Now that it’s been 1 year on WaniKani (Yeiy cue confetti) I think it would be nice to reflect and maybe try to give people an idea of what 1 year of WaniKani will get you.
So 1 year of WaniKani doesn’t necessarily mean 1 year of studying Japanese, but in my case they might as well be equivalent. I went in with hiragana, katakana, and whatever grammar/vocab is gained from years of anime and games (which, by the way, turns out to be a surprisingly large amount) and basically nothing else. But regardless, where does 1 year of WaniKani land you? That of course depends on you pace, but I believe I’ve maintained a reasonable pace of 13ish days per level. So if someone were going max speed, they’d be at twice my level (almost finished at level 52!) and while some people certainly do go max speed, I believe that is out of reach for the majority. So, being roughly average speed, what have I gained from WK in a year?
Well, I can read some kanji. And as a bonus I can also read some words.
And that’s it really. I now have the ability to read a given sentence and, if not understand it entirely, at least get the general idea of it the majority of the time. It might seem small considering it’s the result of a year’s effort, but I think that’s a really significant achievement. When I started WK, kanji wasn’t even on my mind, I took my time just parsing hiragana and katakana while now I can comfortably, if slowly, read a good portion of sentences I encounter and I do believe that WK succeeds quite well in what its aim is; reading kanji.
And I also believe that reading kanji is where the majority of effort in your Japanese studies will go. I’ll be honest; I probably spend 80% of my studies on WK, but somehow that feels to be the right balance, for me at least. An SRS system is less required for grammar I think. Well, basic grammar at least, because if you spend any time reading or listening to the language you encounter it all the time. The frequency of occurrence for grammar points is just much higher than any given kanji or word, so you can spend less time studying and more time just seeing it in action.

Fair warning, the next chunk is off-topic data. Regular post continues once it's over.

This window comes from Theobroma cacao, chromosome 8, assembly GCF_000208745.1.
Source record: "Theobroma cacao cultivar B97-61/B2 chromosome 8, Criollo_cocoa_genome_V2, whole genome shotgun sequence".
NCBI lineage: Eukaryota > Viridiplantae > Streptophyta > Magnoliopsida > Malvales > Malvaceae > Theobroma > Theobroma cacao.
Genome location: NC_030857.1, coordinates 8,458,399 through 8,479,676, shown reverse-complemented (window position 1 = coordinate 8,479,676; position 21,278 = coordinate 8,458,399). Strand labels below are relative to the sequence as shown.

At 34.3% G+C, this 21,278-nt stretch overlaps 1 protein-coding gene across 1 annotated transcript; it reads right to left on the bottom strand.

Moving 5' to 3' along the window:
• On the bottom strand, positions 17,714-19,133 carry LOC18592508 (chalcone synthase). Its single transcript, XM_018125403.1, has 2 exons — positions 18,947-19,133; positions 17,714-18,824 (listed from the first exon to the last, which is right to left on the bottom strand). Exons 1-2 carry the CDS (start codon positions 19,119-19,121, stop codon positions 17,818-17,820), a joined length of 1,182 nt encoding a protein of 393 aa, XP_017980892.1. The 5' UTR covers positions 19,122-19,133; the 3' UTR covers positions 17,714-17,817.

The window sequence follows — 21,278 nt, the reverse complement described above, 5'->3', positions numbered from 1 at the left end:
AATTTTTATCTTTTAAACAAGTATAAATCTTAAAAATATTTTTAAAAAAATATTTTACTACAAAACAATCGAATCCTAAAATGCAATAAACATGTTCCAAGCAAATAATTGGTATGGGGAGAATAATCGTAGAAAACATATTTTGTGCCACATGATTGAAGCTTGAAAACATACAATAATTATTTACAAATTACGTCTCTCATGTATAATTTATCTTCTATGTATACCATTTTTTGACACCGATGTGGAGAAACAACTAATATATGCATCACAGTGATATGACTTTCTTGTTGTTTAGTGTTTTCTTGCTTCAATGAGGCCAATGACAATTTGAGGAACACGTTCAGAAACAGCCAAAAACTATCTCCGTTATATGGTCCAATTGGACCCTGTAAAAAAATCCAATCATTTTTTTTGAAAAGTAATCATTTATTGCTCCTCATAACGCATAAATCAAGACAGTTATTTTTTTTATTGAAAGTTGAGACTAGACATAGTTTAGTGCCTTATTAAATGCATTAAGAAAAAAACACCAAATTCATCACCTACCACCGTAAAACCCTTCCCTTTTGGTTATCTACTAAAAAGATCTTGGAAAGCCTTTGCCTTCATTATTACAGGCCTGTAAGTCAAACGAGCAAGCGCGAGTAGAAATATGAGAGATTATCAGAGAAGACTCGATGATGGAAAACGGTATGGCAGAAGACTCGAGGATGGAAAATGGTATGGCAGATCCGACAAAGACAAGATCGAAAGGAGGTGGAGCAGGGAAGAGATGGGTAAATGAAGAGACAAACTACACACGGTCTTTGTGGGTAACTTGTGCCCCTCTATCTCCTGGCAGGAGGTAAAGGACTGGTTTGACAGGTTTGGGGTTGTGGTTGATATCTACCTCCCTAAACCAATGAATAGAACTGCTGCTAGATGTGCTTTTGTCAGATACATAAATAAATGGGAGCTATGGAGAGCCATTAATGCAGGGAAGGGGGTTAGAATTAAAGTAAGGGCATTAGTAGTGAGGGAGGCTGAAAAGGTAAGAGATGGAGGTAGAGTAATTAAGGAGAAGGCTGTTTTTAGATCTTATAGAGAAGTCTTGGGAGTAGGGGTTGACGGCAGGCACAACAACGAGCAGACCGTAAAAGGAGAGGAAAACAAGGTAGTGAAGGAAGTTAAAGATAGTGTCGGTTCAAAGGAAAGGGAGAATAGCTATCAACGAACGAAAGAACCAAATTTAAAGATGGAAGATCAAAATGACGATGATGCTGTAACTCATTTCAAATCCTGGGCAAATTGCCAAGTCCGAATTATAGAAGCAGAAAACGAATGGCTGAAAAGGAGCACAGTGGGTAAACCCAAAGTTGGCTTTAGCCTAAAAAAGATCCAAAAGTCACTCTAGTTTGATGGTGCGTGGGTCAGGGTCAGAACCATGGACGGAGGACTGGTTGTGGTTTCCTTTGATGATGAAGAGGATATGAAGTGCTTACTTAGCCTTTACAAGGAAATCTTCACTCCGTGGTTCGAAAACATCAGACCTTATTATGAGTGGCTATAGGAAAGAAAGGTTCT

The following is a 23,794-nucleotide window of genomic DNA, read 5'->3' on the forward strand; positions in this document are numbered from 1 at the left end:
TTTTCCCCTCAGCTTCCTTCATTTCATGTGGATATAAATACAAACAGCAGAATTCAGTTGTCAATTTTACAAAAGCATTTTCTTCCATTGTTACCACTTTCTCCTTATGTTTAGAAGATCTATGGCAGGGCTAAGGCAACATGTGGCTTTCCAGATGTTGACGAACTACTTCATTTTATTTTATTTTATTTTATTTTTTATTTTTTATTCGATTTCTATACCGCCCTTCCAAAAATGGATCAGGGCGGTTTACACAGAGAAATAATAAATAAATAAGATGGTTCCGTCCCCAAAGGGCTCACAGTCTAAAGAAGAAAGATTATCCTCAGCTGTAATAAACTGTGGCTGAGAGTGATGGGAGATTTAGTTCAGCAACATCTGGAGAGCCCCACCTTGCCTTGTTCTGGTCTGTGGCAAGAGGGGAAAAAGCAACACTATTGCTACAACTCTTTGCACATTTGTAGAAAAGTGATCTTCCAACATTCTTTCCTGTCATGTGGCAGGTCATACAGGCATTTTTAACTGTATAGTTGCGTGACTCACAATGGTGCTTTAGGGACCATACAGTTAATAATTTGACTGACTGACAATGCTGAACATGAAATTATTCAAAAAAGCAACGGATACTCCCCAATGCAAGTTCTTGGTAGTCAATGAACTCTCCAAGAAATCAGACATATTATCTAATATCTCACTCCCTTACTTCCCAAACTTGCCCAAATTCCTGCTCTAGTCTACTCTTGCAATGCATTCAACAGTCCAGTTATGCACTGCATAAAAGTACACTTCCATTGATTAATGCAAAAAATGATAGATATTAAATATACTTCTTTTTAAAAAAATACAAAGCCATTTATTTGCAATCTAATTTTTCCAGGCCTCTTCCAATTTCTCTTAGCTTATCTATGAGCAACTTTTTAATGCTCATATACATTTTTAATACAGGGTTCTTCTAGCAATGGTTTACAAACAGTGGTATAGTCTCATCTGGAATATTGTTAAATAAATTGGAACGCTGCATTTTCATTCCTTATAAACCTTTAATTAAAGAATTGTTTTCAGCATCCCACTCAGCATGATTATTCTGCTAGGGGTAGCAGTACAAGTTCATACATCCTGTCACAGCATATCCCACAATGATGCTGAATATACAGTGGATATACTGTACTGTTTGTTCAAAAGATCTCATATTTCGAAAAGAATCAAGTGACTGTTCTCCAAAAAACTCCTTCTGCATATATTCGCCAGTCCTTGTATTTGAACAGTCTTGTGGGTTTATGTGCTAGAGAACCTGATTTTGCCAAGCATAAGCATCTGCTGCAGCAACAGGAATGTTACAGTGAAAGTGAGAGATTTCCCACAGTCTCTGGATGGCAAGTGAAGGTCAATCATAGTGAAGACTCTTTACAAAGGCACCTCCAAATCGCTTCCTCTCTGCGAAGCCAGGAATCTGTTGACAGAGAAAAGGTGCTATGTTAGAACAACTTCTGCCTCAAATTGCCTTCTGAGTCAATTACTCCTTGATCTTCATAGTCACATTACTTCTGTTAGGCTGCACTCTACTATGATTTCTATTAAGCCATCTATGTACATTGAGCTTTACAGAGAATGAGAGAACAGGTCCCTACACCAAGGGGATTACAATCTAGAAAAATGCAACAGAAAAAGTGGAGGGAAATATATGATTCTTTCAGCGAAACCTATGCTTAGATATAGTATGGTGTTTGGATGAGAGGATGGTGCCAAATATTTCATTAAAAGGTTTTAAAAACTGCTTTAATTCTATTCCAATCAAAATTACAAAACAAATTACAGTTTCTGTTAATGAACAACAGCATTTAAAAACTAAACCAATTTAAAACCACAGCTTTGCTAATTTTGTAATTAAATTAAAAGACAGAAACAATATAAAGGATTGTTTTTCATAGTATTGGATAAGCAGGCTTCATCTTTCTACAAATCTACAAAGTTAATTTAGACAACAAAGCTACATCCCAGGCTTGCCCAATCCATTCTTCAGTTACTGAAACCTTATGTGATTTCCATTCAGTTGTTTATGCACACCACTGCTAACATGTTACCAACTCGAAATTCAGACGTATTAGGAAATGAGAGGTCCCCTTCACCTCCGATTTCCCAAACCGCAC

But there is one thing to be weary of. Studying and reading does not make you a good communicator. My composition skill is still minimal. I take a good couple of minutes just to compose a rather simple sentence (though most of that is me triple checking to make sure it’s all correct) so that is certainly an area that would be wise to supplement.
So now a list of some tips I think would have been helpful for me when I started. The fruits of my experience, or something like that.
1. Do your LESSONS
Even though “do your reviews” is a meme here, even more important I believe is to do your lessons (and do them well!). It’s really easy to amass a gigantic pile of vocab reviews but that is one of the worst things that you can do to yourself. Around March-ish I had something like 200+ lessons and it led to me seriously dropping pace because I knew that there was always a behemoth lurking behind me. A behemoth called piles of vocab from 2 levels ago. Luckily I was able to pull myself back from the hell of reorder abuse, but even better would be to never fall into that in the first place.
2. Do your lessons well